Hi Steven,

Thanks for taking the time to lay out the components clearly. I think we are 
pretty much on the same page ☺

Driver vs, Driver-less
I strongly believe that REST is a cleaner interface/integration point – but  if 
even Brandon believes that drivers are the better approach (having suffered 
through the LBaaS v1 driver world which is not an advertisement for this 
approach) I will concede on that front. Let’s hope nobody makes an asynchronous 
driver and/or writes straight to the DB ☺ That said I still believe that adding 
the driver interface now will lead to some more complexity and I am not sure we 
will get the interface right in the first version: so let’s agree to develop 
with a driver in mind but don’t allow third party drivers before the interface 
has matured. I think that is something we already sort of agreed to, but I just 
want to make that explicit.

Multiple drivers/version for the same Controller
This is a really contentious point for us at HP: If we allow say drivers or 
even different versions of the same driver, e.g. A, B, C to run in parallel, 
testing will involve to test all the possible (version) combination to avoid 
potential side effects. That can get extensive really quick. So HP is 
proposing, given that we will have 100s of controllers any way, to limit the 
number of drivers per controller to 1 to aide testing. We can revisit that at a 
future time when our testing capabilities have improved but for now I believe 
we should choose that to speed things up. I personally don’t see the need for 
multiple drivers per controller – in an operator grade environment we likely 
don’t need to “save” on the number of controllers ;-) The only reason we might 
need two drivers on the same controller is if an Amphora for whatever reason 
needs to be talked to by two drivers. (e.g. you install nginx and haproxy  and 
have a driver for each). This use case scares me so we should not allow it.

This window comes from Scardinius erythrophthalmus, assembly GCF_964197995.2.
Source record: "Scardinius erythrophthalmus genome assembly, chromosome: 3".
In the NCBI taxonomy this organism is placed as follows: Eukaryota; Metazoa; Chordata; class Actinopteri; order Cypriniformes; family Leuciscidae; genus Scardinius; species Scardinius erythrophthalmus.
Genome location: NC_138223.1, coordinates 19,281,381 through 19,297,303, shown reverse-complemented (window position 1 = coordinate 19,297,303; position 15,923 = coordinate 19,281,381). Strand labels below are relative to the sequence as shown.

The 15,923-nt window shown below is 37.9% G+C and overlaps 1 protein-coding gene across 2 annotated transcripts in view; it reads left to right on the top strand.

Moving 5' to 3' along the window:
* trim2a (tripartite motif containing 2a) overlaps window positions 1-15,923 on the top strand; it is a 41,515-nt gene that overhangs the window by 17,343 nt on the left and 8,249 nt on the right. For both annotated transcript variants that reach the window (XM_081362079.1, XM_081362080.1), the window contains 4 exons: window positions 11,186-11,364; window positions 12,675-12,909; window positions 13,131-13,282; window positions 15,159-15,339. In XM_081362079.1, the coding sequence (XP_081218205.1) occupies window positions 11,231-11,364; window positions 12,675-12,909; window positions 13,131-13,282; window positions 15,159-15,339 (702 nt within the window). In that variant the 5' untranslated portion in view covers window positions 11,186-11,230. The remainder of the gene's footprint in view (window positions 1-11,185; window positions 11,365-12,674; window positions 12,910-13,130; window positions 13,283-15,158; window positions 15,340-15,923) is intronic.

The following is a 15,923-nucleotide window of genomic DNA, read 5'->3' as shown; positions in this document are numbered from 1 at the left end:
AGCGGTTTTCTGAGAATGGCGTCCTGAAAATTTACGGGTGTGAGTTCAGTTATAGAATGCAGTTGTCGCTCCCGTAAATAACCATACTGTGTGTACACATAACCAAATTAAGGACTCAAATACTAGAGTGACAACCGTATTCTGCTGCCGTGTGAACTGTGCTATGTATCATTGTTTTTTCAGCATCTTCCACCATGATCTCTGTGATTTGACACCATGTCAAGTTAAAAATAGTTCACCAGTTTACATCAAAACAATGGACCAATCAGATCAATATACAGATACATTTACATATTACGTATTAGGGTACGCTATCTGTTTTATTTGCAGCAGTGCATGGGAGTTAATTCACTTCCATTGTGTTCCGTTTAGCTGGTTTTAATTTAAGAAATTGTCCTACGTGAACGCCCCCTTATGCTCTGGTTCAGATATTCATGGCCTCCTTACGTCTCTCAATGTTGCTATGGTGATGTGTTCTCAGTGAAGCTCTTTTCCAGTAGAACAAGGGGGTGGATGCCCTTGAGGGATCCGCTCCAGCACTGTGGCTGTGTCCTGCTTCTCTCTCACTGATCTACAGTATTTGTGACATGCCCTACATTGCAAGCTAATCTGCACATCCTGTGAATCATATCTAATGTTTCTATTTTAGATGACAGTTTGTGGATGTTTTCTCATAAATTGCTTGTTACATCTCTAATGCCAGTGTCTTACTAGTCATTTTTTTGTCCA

We also see some operational simplifications from supporting only one driver 
per controller: If we have an update for driver A we don’t need to touch any 
controller running Driver B. Furthermore we can keep the old version running 
but make sure no new Amphora gets scheduled there to let it wind down with 
attrition and then stop that controller when it doesn’t have any more Amphora 
to serve.

Lastly, I interpreted the word “VM driver” in the spec along the lines what we 
have in libra: A driver interface on the Amphora agent that abstracts 
starting/stopping the haproxy if we end up on some different and abstracts 
writing the haproxy file. But that is for the agent on the Amphora. I am sorry 
I got confused  that way when reading the 0.5 spec and I am therefore happy we 
can have that discussion to make things more clear.

German

From: Stephen Balukoff [mailto:sbaluk...@bluebox.net]
Sent: Friday, September 05, 2014 6:26 PM
To: OpenStack Development Mailing List (not for usage questions)
Subject: Re: [openstack-dev] [Octavia] Question about where to render haproxy 
configurations

Hi German,

Responses in-line:

On Fri, Sep 5, 2014 at 2:31 PM, Eichberger, German 
<german.eichber...@hp.com<mailto:german.eichber...@hp.com>> wrote:
Hi Stephen,

I think this is a good discussion to have and will make it more clear why we 
chose a specific design. I also believe by having this discussion we will make 
the design stronger.  I am still a little bit confused what the 
driver/controller/amphora agent roles are. In my driver-less design we don’t 
have to worry about the driver which most likely in haproxy’s case will be 
split to some degree between controller and amphora device.

Yep, I agree that a good technical debate like this can help both to get many 
people's points of view and can help determine the technical merit of one 
design over another. I appreciate your vigorous participation in this process. 
:)

So, the purpose of the controller / driver / amphora and the responsibilities 
they have are somewhat laid out in the Octavia v0.5 component design document, 
but it's also possible that there weren't enough specifics in that document to 
answer the concerns brought up in this thread. So, to that end in my mind, I 
see things like the following:

The controller:
* Is responsible for concerns of the Octavia system as a whole, including the 
intelligence around interfacing with the networking, virtualization, and other 
layers necessary to set up the amphorae on the network and getting them 
configured.
* Will rarely, if ever, talk directly to the end-systems or -services (like 
Neutron, Nova, etc.). Instead it goes through a "clean" driver interface for 
each of these.
* The controller has direct access to the database where state is stored.
* Must load at least one driver, may load several drivers and choose between